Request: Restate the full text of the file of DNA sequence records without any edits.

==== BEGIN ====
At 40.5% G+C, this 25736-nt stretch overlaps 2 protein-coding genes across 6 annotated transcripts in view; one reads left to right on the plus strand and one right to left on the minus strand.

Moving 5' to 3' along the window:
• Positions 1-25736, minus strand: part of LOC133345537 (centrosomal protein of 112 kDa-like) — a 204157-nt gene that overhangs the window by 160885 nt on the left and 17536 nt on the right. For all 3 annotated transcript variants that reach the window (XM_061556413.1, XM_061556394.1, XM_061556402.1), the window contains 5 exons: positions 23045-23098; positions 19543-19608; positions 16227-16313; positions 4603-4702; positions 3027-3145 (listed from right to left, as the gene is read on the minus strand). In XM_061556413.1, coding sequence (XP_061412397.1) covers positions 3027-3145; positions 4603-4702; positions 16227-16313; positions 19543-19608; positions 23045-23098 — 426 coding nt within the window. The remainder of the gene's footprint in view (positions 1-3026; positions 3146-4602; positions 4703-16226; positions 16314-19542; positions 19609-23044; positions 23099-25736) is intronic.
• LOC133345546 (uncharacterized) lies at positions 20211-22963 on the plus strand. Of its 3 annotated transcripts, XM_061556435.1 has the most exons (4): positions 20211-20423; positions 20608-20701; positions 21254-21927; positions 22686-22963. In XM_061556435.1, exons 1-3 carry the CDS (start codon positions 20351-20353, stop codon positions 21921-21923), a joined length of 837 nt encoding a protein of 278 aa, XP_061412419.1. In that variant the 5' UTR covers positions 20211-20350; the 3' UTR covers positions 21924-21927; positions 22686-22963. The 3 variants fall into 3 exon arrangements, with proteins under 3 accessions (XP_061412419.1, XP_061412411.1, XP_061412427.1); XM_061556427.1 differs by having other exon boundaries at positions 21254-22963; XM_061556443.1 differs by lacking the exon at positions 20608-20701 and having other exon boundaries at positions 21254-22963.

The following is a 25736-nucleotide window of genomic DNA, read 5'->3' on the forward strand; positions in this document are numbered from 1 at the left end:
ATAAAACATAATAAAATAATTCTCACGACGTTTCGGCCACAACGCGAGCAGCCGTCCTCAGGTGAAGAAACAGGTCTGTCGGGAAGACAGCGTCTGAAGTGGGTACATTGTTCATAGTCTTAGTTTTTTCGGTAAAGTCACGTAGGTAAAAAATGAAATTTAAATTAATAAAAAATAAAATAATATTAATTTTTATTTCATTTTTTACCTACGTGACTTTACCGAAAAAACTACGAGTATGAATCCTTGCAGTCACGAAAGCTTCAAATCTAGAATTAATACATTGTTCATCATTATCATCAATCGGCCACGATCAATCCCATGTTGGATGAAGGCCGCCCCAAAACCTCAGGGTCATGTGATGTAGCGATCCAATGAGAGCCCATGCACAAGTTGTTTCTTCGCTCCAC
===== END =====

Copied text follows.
At 40.5% G+C, this 25736-nt stretch overlaps 2 protein-coding genes across 6 annotated transcripts in view; one reads left to right on the plus strand and one right to left on the minus strand.

Moving 5' to 3' along the window:
• Positions 1-25736, minus strand: part of LOC133345537 (centrosomal protein of 112 kDa-like) — a 204157-nt gene that overhangs the window by 160885 nt on the left and 17536 nt on the right. For all 3 annotated transcript variants that reach the window (XM_061556413.1, XM_061556394.1, XM_061556402.1), the window contains 5 exons: positions 23045-23098; positions 19543-19608; positions 16227-16313; positions 4603-4702; positions 3027-3145 (listed from right to left, as the gene is read on the minus strand). In XM_061556413.1, coding sequence (XP_061412397.1) covers positions 3027-3145; positions 4603-4702; positions 16227-16313; positions 19543-19608; positions 23045-23098 — 426 coding nt within the window. The remainder of the gene's footprint in view (positions 1-3026; positions 3146-4602; positions 4703-16226; positions 16314-19542; positions 19609-23044; positions 23099-25736) is intronic.
• LOC133345546 (uncharacterized) lies at positions 20211-22963 on the plus strand. Of its 3 annotated transcripts, XM_061556435.1 has the most exons (4): positions 20211-20423; positions 20608-20701; positions 21254-21927; positions 22686-22963. In XM_061556435.1, exons 1-3 carry the CDS (start codon positions 20351-20353, stop codon positions 21921-21923), a joined length of 837 nt encoding a protein of 278 aa, XP_061412419.1. In that variant the 5' UTR covers positions 20211-20350; the 3' UTR covers positions 21924-21927; positions 22686-22963. The 3 variants fall into 3 exon arrangements, with proteins under 3 accessions (XP_061412419.1, XP_061412411.1, XP_061412427.1); XM_061556427.1 differs by having other exon boundaries at positions 21254-22963; XM_061556443.1 differs by lacking the exon at positions 20608-20701 and having other exon boundaries at positions 21254-22963.

The following is a 25736-nucleotide window of genomic DNA, read 5'->3' on the forward strand; positions in this document are numbered from 1 at the left end:
ATAAAACATAATAAAATAATTCTCACGACGTTTCGGCCACAACGCGAGCAGCCGTCCTCAGGTGAAGAAACAGGTCTGTCGGGAAGACAGCGTCTGAAGTGGGTACATTGTTCATAGTCTTAGTTTTTTCGGTAAAGTCACGTAGGTAAAAAATGAAATTTAAATTAATAAAAAATAAAATAATATTAATTTTTATTTCATTTTTTACCTACGTGACTTTACCGAAAAAACTACGAGTATGAATCCTTGCAGTCACGAAAGCTTCAAATCTAGAATTAATACATTGTTCATCATTATCATCAATCGGCCACGATCAATCCCATGTTGGATGAAGGCCGCCCCAAAACCTCAGGGTCATGTGATGTAGCGATCCAATGAGAGCCCATGCACAAGTTGTTTCTTCGCTCCAC